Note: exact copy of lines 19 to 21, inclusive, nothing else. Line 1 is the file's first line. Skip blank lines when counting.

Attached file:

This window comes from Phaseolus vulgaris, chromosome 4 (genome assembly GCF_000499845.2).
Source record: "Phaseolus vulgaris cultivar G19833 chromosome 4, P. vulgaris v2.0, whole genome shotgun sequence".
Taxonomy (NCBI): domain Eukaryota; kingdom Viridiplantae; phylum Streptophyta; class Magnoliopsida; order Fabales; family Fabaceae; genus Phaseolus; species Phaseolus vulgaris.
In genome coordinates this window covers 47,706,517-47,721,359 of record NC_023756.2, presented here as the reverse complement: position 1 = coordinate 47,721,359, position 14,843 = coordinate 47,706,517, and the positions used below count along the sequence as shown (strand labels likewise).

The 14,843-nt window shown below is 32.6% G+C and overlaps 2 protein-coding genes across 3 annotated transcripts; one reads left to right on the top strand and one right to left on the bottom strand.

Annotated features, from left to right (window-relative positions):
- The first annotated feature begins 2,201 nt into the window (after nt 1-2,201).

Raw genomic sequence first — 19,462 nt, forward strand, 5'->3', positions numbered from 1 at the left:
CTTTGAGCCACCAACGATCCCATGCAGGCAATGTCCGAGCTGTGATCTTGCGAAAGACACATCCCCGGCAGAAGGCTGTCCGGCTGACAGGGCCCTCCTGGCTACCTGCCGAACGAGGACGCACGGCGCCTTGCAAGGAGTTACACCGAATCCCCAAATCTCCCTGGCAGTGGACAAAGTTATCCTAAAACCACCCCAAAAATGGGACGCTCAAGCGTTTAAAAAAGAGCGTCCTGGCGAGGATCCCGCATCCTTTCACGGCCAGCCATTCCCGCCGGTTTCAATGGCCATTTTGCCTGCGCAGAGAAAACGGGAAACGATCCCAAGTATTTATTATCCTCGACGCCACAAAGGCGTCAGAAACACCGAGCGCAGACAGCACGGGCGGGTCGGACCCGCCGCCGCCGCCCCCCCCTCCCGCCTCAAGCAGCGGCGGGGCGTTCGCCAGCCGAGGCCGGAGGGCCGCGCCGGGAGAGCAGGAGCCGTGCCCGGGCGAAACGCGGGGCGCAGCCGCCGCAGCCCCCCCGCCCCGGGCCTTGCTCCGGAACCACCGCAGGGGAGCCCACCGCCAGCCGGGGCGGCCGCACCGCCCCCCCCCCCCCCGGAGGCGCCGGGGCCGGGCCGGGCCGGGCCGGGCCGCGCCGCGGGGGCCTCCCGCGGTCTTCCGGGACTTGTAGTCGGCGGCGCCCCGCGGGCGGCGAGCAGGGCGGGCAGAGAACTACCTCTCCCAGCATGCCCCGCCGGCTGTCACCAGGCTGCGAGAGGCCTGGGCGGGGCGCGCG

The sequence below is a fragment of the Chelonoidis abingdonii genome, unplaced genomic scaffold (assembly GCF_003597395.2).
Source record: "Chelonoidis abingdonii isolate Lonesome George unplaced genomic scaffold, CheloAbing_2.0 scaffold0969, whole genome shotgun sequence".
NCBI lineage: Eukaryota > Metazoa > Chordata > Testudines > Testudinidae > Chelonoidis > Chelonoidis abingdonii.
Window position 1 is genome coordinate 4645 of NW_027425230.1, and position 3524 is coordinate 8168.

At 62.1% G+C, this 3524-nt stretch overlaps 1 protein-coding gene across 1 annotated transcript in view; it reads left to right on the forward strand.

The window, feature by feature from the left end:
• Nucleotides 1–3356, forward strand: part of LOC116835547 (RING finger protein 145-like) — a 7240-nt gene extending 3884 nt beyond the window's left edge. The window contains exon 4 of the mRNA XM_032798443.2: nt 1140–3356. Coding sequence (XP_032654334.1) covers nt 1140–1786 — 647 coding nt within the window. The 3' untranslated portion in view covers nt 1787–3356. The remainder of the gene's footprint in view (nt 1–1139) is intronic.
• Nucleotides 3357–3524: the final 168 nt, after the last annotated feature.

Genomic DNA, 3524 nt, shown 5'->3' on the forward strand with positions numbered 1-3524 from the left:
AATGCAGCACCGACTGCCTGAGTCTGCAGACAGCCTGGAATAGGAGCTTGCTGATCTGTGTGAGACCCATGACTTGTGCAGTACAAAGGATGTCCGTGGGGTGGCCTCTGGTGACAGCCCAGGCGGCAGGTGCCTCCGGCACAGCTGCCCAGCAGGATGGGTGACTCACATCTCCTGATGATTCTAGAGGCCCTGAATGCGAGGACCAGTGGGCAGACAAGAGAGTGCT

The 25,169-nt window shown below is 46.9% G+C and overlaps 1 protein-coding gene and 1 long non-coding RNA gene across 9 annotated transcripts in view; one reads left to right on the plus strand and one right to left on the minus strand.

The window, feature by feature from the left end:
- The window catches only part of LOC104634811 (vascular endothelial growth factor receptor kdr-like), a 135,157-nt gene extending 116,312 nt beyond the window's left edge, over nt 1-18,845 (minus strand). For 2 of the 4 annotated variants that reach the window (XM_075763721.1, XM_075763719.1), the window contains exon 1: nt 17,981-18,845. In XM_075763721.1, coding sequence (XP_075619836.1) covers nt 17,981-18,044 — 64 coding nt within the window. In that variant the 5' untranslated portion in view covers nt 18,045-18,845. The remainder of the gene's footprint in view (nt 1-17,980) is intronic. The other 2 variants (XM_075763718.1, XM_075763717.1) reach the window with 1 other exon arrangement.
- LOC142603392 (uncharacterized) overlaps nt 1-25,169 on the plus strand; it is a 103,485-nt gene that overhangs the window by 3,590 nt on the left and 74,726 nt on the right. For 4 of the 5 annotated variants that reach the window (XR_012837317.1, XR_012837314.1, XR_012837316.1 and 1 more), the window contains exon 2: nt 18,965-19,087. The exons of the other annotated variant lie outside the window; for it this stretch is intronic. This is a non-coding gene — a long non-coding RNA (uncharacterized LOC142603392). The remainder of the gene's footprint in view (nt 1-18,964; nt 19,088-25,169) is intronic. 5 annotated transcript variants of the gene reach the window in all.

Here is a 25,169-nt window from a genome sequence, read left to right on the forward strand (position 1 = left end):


AATGCAGCACCGACTGCCTGAGTCTGCAGACAGCCTGGAATAGGAGCTTGCTGATCTGTGTGAGACCCATGACTTGTGCAGTACAAAGGATGTCCGTGGGGTGGCCTCTGGTGACAGCCCAGGCGGCAGGTGCCTCCGGCACAGCTGCCCAGCAGGATGGGTGACTCACATCTCCTGATGATTCTAGAGGCCCTGAATGCGAGGACCAGTGGGCAGACAAGAGAGTGCT

The 25,169-nt window shown below is 46.9% G+C and overlaps 1 protein-coding gene and 1 long non-coding RNA gene across 9 annotated transcripts in view; one reads left to right on the plus strand and one right to left on the minus strand.

The window, feature by feature from the left end: